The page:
I could tell you about our meandering searches for clues about the prostitute’s death. I could even tell you that we have a lead on a suspect – a Mirumoto! That will be sure to make us immensely more popular, living, as we are, in the Dragon District of the capital. But, that is, incidental. Crime will come and go and I need to record this to remind myself when life gets hard.
I met a dead man today. He was not physically dead but, like the girls at the House of the Lotus Root, he was moving largely from forces not under his own control rather than any will to serve or achieve or…or, I don’t know, live.
My own ancestry is all mixed up now. My real samurai ancestors are all still alive, my grandfather quite determined to outlive all of us. Now, that being said, Ojii-san was adopted by the Son of Storms himself, with the implicit understanding that our family was not going to be in line for the throne, well, ever. That tacks on quite the ancestral line and gives us a tangential connection to Kumiko-sama. I’ve never been good at the Filial Piety part of Bushido, forever arguing when I should have been listening, but I’ve been looking forward to the Obon festival as a way to try and make up for some of the lingering ill will. In any event, this little sidebar is to explain that I was more interested in the ghost story than I might have been otherwise and we set out to investigate what lay within.
It turns out that the ghost is a man. A ronin whose name I have forgotten, even as the rest of him was so easy to forget. Masterless and homeless, he lives among the graves, stealing the offerings of food people leave behind for their ancestors. Like a little girl trying to save stray animals, I offered to put him in touch with the a member of the Storm Legion, as I did for Kanburo, but this man had no interest in building a better life. He had no ambition, no aspiration other than to be left alone among the dead.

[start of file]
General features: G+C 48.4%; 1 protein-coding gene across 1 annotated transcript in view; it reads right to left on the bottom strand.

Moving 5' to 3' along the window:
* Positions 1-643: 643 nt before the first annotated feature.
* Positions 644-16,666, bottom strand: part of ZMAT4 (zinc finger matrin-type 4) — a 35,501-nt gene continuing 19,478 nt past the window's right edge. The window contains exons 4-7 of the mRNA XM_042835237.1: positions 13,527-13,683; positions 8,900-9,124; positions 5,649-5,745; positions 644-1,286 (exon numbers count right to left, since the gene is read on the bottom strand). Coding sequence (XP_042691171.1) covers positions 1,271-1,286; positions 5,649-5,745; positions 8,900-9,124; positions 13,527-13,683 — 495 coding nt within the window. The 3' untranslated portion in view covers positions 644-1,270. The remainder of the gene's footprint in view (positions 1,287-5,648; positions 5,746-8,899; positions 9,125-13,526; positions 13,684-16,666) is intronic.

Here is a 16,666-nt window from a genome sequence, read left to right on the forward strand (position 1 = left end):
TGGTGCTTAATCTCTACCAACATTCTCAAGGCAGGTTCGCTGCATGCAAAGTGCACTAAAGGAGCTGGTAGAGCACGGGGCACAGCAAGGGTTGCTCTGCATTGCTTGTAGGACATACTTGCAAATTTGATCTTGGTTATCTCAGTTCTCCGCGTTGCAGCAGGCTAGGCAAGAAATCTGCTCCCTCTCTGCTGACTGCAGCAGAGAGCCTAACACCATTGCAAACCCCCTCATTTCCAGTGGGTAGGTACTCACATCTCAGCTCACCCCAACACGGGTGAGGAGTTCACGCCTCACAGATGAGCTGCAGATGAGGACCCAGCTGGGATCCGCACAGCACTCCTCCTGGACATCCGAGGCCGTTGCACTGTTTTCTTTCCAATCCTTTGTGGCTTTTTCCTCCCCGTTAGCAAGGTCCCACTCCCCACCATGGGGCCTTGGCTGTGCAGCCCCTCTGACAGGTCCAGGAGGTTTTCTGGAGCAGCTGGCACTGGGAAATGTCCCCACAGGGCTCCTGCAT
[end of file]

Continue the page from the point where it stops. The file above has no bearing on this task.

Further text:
I commit this story to paper in order to remember the dread I felt at the thought of him. I have been livid with members of my clan and have come close to raising my hand at my fellow Kanshigumi but I cannot imagine what would drive a man to shun all contact, to go live among only the silent dead and wait for people to bring him food and sake, albeit unwittingly.
Tomorrow, we will get back to work. We have a Mirumoto to interrogate (and that might be the most dangerous thing we’ve done to date) and justice to dispense. At Obon, I will pray for my ancestors and, perhaps, for the dead man who may yet live.
(Picture is by jfuechter on Flikr. It has been cropped. Used under Creative Commons. Original here.)